Geek Review: Razer Nari Ultimate Gaming Headset

When it comes to headsets, comfort and sound quality are always the most looked at qualities for any user, and with good reason. But with gaming headsets, other factors come into play, otherwise, why bother with a gaming-specific device?

With the Nari Ultimate Gaming Headset, Razer is looking to complement great sound and cool comfort with a less common feature – haptic feedback. Whether it is feeling the feedback from a controller or having your smartphone vibrate from notifications, haptic feedback often adds to a more immersive experience, and with the Nari Ultimate, it is more than just a gimmick.

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Right out of the box, the Nari Ultimate is a comfortable headset that is a joy to use. Its design seems to take cues from other Razer products, such as the metal headband and suspension combo (Thresher), the sufficiently padded earcups with cooling gel (Kraken), and convenient controls for your wireless needs (Man O’ War).

This is the first time I had no trouble wearing a headset for hours on end, without feeling too uncomfortable from heat or soreness. The cooling gel helps to keep things cool for a good 20 minutes or so, popping it off occasionally helps it cool down rather rapidly, and the padding is comfy on the ears, even with glasses on.

On the left side you will find controls for muting the mic, a scroll switcher between game and chat, the power button, the micro USB charging port, the 3.5mm headphone jack, and the retractable mic. The right side houses the volume scroll wheel, as well as a slot for your 2.4GHz wireless USB dongle.

It will take some getting used to, but the layout and design of the various controls on the Nari Ultimate is close to perfection. Razer could have made it better with different shaped buttons, but we have no complaints.

And with the wireless USB dongle easily slotted into its own spring-loaded crevice, there is no fear of losing dongles, and it makes the Nari Ultimate even more amazing.

Power it up and the seemingly nondescript design lights up the way only Razer products do, and the Nari Ultimate certainly catches the eye. Of course, you can use the headset unpowered with the 3.5mm jack, but you will lose both the RGB lighting and the haptics.

Audio sounds really good on the headset, and while it is certainly heavier on bass, be it music, games, or movies, the audio is adequately clear and pristine. Both the mid-range and low-end sound wonderful, but the centre can be a little too hollow at times. And if you are using the Nari Ultimate for chat, the noise isolation and voice reproduction worked great with no major issues.

The technology behind the Nari Ultimate’s haptics comes from German company Lofelt, which converts sound signals into dynamic touch-sensory feedback in real time. In conjunction with Razer HyperSense, the headset picks up the shape and frequencies of game audio and transforms them into rich, lifelike haptic effects that differ in intensity and direction.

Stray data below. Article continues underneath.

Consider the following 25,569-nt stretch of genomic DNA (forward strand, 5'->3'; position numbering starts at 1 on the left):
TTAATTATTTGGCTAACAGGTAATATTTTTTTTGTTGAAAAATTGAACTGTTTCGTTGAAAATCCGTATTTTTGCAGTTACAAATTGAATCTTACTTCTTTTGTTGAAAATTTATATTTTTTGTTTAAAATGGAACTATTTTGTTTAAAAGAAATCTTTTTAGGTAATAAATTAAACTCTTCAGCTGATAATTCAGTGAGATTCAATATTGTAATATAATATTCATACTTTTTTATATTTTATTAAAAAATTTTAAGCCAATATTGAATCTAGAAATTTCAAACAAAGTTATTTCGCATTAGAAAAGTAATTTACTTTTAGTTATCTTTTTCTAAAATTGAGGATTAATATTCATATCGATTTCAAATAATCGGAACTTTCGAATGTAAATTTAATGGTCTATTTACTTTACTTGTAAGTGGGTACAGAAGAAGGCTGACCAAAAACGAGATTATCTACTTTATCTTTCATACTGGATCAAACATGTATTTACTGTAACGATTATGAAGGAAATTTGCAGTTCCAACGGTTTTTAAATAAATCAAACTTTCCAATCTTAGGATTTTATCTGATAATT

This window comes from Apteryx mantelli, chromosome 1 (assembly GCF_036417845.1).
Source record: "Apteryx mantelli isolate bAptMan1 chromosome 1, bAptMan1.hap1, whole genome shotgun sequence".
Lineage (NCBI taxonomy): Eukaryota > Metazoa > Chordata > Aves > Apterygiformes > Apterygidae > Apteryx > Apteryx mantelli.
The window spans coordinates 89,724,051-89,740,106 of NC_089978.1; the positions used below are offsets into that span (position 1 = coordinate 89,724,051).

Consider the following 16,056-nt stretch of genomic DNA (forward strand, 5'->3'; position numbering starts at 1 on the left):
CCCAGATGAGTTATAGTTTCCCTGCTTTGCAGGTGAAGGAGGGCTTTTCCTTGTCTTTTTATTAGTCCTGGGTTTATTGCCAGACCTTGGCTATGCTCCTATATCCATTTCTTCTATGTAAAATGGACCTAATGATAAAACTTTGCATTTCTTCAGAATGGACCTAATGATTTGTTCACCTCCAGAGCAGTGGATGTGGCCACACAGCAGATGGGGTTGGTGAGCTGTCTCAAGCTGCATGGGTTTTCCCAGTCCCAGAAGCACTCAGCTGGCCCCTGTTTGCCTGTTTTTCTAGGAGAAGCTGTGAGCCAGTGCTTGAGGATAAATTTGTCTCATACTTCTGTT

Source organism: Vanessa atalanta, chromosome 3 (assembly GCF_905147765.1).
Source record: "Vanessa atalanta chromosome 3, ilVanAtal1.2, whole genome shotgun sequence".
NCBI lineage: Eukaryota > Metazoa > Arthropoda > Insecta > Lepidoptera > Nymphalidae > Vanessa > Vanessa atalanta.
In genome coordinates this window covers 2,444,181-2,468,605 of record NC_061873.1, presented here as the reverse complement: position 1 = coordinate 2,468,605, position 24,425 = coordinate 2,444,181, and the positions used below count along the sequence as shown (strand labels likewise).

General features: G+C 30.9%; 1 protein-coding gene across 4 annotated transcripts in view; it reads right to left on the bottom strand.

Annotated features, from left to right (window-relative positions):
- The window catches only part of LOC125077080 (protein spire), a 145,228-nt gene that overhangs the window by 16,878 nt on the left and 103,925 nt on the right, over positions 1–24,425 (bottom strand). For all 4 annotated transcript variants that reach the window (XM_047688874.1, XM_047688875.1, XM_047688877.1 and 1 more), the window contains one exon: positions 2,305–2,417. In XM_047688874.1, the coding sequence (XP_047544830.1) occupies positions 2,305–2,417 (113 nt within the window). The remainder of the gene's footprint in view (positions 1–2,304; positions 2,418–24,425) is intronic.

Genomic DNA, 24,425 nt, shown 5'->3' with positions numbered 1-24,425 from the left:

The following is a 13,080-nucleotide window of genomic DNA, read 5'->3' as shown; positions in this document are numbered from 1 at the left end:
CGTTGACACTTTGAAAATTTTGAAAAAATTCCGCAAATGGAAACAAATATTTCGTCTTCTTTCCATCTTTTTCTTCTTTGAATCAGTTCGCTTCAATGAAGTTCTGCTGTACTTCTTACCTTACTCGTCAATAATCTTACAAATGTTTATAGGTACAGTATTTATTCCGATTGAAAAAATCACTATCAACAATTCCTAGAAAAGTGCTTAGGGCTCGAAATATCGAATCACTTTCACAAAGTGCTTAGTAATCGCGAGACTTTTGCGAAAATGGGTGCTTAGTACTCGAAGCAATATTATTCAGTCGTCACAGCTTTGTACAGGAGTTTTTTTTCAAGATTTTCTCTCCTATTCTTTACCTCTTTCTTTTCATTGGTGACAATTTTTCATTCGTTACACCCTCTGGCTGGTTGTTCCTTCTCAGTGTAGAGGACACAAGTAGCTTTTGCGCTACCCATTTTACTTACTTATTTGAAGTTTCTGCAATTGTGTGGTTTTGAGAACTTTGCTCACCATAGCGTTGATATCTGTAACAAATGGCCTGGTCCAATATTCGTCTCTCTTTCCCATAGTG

It gives a new layer of nuance to the audio, which is most discernable when playing music with a multitude of elements. Whether it be the heavy treble or low-end synths, the drivers in the Nari Ultimate can interpret and layer all these feedback on top of each other for a truly unique experience.

And in games, it elevates the directional audio with the bonus of haptics. Get shot from the left and you can feel it, literally, in your left side, and an explosive blast from the right will feel like it should. On PC, the THX Spatial Audio enhances the already great sound even more, the Nari Ultimate truly comes close to being a subwoofer right on your head.

The caveat is that the intensity of the feedback is dependent on the volume. The louder the volume, the stronger the vibration, which is not a bad configuration, but prolonged usage might be a tad uncomfortable with high volumes. This can be easily remedied with some tweaks using Razer’s Synapse 3.0 software on the PC.

With both haptics and lighting running at full capacity, the Nari Ultimate clocked in an average of 8-9 hours of battery life, and can be used for up to 20 if both those key features are disabled. While it is certainly far from ideal, it is adequate for daily usage with some concessions.

The price tag of the Razer Nari Ultimate Gaming Headset is definitely not cheap, especially considering the rest of the Nari family of headsets. That said, the overall design, audio quality, and implementation of haptic technology blew us away and we find it hard to go back to regular headsets.

If you can afford it, the Nari Ultimate Gaming Headset should be high on your shopping list. It offers a unique auditory experience that layers in immersion that truly changes the game.

The Nari Ultimate Gaming Headset is available on Razer’s website, and retails for S$309.90.



We had our doubts, but they were quickly blown away by Razer’s Nari Ultimate Gaming Headset.

  • Aesthetics - 9/10
  • Build Quality - 8/10
  • Performance - 9/10
  • Value - 8/10
  • Geek Satisfaction - 10/10
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